• Drinking 500 ml (1 bottle) of water increases the metabolic rate by 30% within 10 minutes of ingestion, and reaches a maximum after 30 to 40 minutes (Denis, 2010; Boschmann, 2007; Boschmann, 2003).
  • 4.5% increase in metabolic rate after drinking cold water (3 ⁰C), in healthy and young individuals (Brown, 2006).

Water Intake Effects on Cravings

  • Adequate hydration is associated with lower blood glucose levels (Keller, 2003), aiding in glucose metabolism and resulting in decreased cravings.

Water Intake Effects on Diabetes

  • Dehydration in decompensated diabetes mellitus is associated with protein catabolism and insulin resistance of glucose metabolism (Keller, 2003).

References

  1. Corney RA, Sunderland C, James LJ. Immediate pre-meal water ingestion decreases voluntary food intake in lean young males. Eur J Nutr. 2016;55(2):815-819. doi:10.1007/s00394-015-0903-4. Available from: https://pubmed.ncbi.nlm.nih.gov/25893719/ [Accessed 13.08.2020].
  2. An, R., & ‎McCaffrey, J. (2016). Plain water consumption in relation to energy intake and diet quality among US adults, 2005-2012. Journal of Human Nutrition and Dietetics, 29(5), 624–632. doi:10.1111/jhn.12368 
  3. Boschmann, M., Steiniger, J., Hille, U., et al. (2003). Water-induced thermogenesis. The Journal of Clinical Endocrinology and Metabolism [online], 88 (12) pp. 6015-9. Available from: http://www.ncbi.nlm.nih.gov/pubmed/14671205 [Accessed 25.04.2016]. 
  4. Boschmann, M., Steiniger, J., Franke, G., et al. (2007). Water drinking induces thermogenesis through osmosensitive mechanisms. The Journal of Clinical Endocrinology and Metabolism [online], 92 (8) pp. 3334-7. Available from: http://www.ncbi.nlm.nih.gov/pubmed/17519319 [Accessed 25.04.2016]. 
  5. Brown, C., Dulloo, A., Montani, J. (2006). Water-induced thermogenesis reconsidered: the effects of osmolality and water temperature on energy expenditure after drinking. The Journal of Endocrinology and Metabolism [online], 91 (9) pp. 3598-602. Available from: http://www.ncbi.nlm.nih.gov/pubmed/16822824 [Accessed 25.04.2016].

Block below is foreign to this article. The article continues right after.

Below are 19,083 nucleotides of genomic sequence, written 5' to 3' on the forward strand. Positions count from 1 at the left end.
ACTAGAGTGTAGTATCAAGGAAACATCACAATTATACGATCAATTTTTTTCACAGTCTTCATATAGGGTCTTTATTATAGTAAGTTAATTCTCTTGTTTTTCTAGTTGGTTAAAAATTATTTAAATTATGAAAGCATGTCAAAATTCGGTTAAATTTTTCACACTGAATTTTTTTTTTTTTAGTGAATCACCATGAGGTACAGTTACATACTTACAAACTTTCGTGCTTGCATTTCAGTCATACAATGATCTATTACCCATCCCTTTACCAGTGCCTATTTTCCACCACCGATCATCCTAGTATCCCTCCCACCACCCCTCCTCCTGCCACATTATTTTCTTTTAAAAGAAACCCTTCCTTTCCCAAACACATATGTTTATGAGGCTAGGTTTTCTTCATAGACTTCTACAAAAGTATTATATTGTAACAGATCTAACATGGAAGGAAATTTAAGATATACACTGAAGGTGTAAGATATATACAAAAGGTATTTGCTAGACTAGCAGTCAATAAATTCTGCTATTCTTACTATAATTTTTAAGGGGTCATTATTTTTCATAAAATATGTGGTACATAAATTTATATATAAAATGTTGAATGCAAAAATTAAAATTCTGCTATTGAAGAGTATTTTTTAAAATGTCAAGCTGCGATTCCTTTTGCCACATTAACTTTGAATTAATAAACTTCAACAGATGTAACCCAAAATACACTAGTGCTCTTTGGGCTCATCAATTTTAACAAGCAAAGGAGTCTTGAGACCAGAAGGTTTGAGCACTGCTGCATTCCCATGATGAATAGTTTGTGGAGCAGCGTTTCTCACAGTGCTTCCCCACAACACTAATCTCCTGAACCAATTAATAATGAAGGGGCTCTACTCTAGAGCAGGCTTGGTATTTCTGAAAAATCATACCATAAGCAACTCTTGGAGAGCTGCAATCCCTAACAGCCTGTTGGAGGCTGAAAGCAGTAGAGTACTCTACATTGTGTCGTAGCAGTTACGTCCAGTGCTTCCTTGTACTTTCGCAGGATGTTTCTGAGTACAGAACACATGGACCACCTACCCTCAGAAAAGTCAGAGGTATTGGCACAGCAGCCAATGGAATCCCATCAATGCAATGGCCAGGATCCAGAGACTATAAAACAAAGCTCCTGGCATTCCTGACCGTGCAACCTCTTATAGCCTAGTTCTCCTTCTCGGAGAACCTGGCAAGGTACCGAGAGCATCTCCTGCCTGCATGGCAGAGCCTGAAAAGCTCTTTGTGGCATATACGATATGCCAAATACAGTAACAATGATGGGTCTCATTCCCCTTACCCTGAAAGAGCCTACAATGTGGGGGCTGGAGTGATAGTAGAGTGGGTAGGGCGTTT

6. Davy, B., Dennis, E., Dengo, A., et al. (2008). Water consumption reduces energy intake at a breakfast meal in obese older adults. Journal of American Dietetic Association [online], 108 (7) pp. 1236-9. Available from: http://www.ncbi.nlm.nih.gov/pubmed/18589036 [Accessed 25.04.2016]. 
  7. Dennis, E., Dengo, A., Comber, D., et al. (2010). Water consumption increases weight loss during a hypocaloric diet Intervention in middle-aged and older adults. Obesity [online], 18 (2), pp. 300-7. Available from: http://www.ncbi.nlm.nih.gov/pmc/articles/PMC2859815/ [Accessed 25.04.2016]. 
  8. Keller, U., Szinnai, G., Bilz, S., et al. (2003). Effects of changes in hydration on protein, glucose and lipid metabolism in man: impact on health. European Journal of Clinical Nutrition [online], 57, pp. S69-S74. Available from: http://www.nature.com/ejcn/journal/v57/n2s/full/1601904a.html [Accessed 26.05.2016]. 
  9. Lappalainen, R., Mennen, L., Van Weert, L., et al. (1993). Drinking water with a meal: a simple method of coping with feelings of hunger, satiety and desire to eat. European Journal of Clinical Nutrition [online], 47 (11) pp. 815-9. Available from: http://europepmc.org/abstract/med/8287852 [Accessed 25.04.2016]. 
  10. Stookey, J., Constant, F., Popkin, B., et al. (2008). Drinking Water Is Associated With Weight Loss in Overweight Dieting Women Independent of Diet and Activity. Obesity [online], 16 (11), pp. 2481-84. Available from: http://onlinelibrary.wiley.com/doi/10.1038/oby.2008.409/full [Accessed 25.04.2016]. 
  11. Vij, V, Joshi, A. (2013). Effect of ‘water induced thermogenesis’ on body weight, body mass index and body composition of overweight subjects. Journal of Clinical and Diagnostic Research [online], 7 (9) pp. 1894-6. Available from: http://www.ncbi.nlm.nih.gov/pubmed/24179891 [Accessed 25.04.2016]. 
  12. Vij, V., Joshi,A. (2014). Effect of excessive water intake on body weight, body mass index, body fat, and appetite of overweight female participants. Journal of Natural Science, Biology and Medicine [online], 5 (2) pp. 340-4. Available from: http://www.ncbi.nlm.nih.gov/pubmed/25097411 [Accessed: 25.04.2016].

 Footnote

This research was sponsored by GLOBESITY FOUNDATION (nonprofit organization) and managed by Don Juravin. GLOBESITY Bootcamp for the obese is part of GLOBESITY FOUNDATION which helps obese with 70 to 400 lbs excess fat to adopt a healthy lifestyle and thereby achieve a healthy weight.

Tags: water intake, weight loss, GLOBESITY FOUNDATION, weight reduction, cravings, healthy weight, diabetes

DOI: 10.5281/zenodo.3982741